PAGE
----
The crowd was better-behaved this year, but just before noon, police had to deal with a brawl involving around 20 to 30 people, mostly boys aged 16 to 20. One of them was injured after being beaten by around five others.
“We don’t know what set off the fight, but in this area there are some drunks, including youngsters who are so drunk they need help,” police operations leader Gjermund Stokkli told Aftenposten.
Crowd control issues
There were also some problems when thousands of specators all headed back to downtown Oslo and expected to take the metro. Crowds overwhelmed the station at Slemdal, prompting police to temporarily close it and thus blocking access to the platform by irritated members of the public. One person got so violent that police had to force him to the ground, while two others were handcuffed farther up the metro line for refusing to turn over their open liquor bottles. Another drunk was injured when he fell off the platform at the Holmenkollen station itself.
It’s unclear why crowds of just 25,000 on Saturday and 10,000 on Sunday could still cause problems at an annual ski jumping event that used to attract as many as 100,000 people, most of them walking back and forth to Holmenkollen. Alcohol has clearly changed the culture in recent years, even though officials avoided the serious trouble caused last year.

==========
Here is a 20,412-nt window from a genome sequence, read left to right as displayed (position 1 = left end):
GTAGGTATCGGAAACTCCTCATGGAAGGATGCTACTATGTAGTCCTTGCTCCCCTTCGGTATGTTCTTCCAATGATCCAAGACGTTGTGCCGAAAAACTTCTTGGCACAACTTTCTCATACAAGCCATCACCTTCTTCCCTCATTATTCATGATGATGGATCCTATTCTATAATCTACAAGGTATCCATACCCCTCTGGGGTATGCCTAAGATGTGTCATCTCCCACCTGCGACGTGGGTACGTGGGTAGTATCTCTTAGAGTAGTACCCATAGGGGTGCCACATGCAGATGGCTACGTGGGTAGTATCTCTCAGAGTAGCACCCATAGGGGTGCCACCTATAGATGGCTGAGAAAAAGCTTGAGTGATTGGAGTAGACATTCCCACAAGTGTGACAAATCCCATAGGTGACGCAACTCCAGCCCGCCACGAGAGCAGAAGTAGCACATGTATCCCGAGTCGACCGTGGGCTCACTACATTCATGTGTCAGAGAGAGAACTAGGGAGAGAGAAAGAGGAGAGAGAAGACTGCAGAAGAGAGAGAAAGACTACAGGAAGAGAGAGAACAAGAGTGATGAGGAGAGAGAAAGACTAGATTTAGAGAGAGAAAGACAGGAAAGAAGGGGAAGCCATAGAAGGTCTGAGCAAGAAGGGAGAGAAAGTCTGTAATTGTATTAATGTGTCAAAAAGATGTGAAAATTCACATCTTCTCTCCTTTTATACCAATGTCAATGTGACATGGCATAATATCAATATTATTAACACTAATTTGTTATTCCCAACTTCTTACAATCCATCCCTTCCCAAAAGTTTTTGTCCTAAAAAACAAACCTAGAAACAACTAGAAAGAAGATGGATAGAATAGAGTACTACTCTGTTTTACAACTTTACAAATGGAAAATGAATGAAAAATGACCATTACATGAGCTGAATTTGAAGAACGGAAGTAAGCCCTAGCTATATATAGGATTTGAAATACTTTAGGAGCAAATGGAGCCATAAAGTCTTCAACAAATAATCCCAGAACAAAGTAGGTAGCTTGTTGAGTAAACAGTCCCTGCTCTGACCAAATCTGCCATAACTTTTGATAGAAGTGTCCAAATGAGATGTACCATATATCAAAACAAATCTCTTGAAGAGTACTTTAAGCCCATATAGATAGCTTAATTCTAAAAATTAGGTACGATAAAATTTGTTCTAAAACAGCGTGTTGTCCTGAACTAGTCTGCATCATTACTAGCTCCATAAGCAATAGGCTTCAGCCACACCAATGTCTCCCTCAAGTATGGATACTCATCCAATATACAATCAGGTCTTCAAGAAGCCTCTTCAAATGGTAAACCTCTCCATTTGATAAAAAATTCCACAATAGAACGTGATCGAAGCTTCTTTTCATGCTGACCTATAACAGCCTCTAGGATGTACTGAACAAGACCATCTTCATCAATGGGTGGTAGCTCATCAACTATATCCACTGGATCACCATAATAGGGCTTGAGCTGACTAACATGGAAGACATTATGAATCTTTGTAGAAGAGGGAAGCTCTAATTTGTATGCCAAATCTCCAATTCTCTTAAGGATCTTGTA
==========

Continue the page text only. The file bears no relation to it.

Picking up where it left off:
“Folks should be in a good mood, but this isn’t a russefest,” Johaug herself had said at a press conference before the ski festival got underway. She was referring to the heavy partying of graduating high school students in Norway called russ.
Bad publicity hurts
Others worry that all the publicity and shame over last year’s drunken brawls, and the few this year, overshadowed the majority who waved flags, cheered loudly and enjoyed the events without the help of inebrients. The leader of a family camp set up near the sidelines, Inger Søhol Lie, felt compelled to write a commentary on the organizers’ own website that the “focus” at this year’s Holmenkollen was wrong.
“This is in fact a World Cup event,” Lie wrote, attracting the best skiers and jumpers in the world. “Both in and outside the arena, an incredible number of volunteers worked so that everyone should have a good time.” She also highlighted the “wonderful offer” it provided to familes with small children who spent the weekend at Holmenkollen.
“At the family camp it was calm and peaceful, with a great atmosphere from Friday through Sunday,” Lie wrote, describing how more than 40 tents were set up to accommodate them. “Yes, there are some who unfortunately drink too much, but they’re in the minority.”
Organizers insisted they were pleased with how the annual Holmenkollen weekend in Oslo played out this year. “We estimate there were fewer folks here this year, but the mood was fantastic,” Emilie Nordskar, communications chief for Holmenkollen Ski Festival, told Aftenposten while the men’s 50K race was underway. “We are very satisfied.”